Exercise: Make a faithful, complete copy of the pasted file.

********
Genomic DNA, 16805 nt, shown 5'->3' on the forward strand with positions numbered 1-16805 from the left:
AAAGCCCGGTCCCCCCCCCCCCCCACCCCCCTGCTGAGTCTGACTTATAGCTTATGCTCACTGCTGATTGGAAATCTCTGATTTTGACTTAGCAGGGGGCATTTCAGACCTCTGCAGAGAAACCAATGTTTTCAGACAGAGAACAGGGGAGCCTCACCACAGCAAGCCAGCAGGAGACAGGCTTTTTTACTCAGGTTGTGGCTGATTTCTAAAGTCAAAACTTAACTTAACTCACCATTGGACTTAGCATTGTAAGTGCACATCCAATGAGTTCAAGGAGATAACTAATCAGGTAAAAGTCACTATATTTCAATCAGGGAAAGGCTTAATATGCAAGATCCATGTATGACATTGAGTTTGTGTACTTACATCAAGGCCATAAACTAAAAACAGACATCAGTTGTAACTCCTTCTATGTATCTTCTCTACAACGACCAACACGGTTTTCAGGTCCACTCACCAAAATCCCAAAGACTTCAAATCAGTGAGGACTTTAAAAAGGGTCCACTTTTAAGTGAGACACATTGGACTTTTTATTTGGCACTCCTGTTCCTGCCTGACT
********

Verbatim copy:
Genomic DNA, 16805 nt, shown 5'->3' on the forward strand with positions numbered 1-16805 from the left:
AAAGCCCGGTCCCCCCCCCCCCCCACCCCCCTGCTGAGTCTGACTTATAGCTTATGCTCACTGCTGATTGGAAATCTCTGATTTTGACTTAGCAGGGGGCATTTCAGACCTCTGCAGAGAAACCAATGTTTTCAGACAGAGAACAGGGGAGCCTCACCACAGCAAGCCAGCAGGAGACAGGCTTTTTTACTCAGGTTGTGGCTGATTTCTAAAGTCAAAACTTAACTTAACTCACCATTGGACTTAGCATTGTAAGTGCACATCCAATGAGTTCAAGGAGATAACTAATCAGGTAAAAGTCACTATATTTCAATCAGGGAAAGGCTTAATATGCAAGATCCATGTATGACATTGAGTTTGTGTACTTACATCAAGGCCATAAACTAAAAACAGACATCAGTTGTAACTCCTTCTATGTATCTTCTCTACAACGACCAACACGGTTTTCAGGTCCACTCACCAAAATCCCAAAGACTTCAAATCAGTGAGGACTTTAAAAAGGGTCCACTTTTAAGTGAGACACATTGGACTTTTTATTTGGCACTCCTGTTCCTGCCTGACT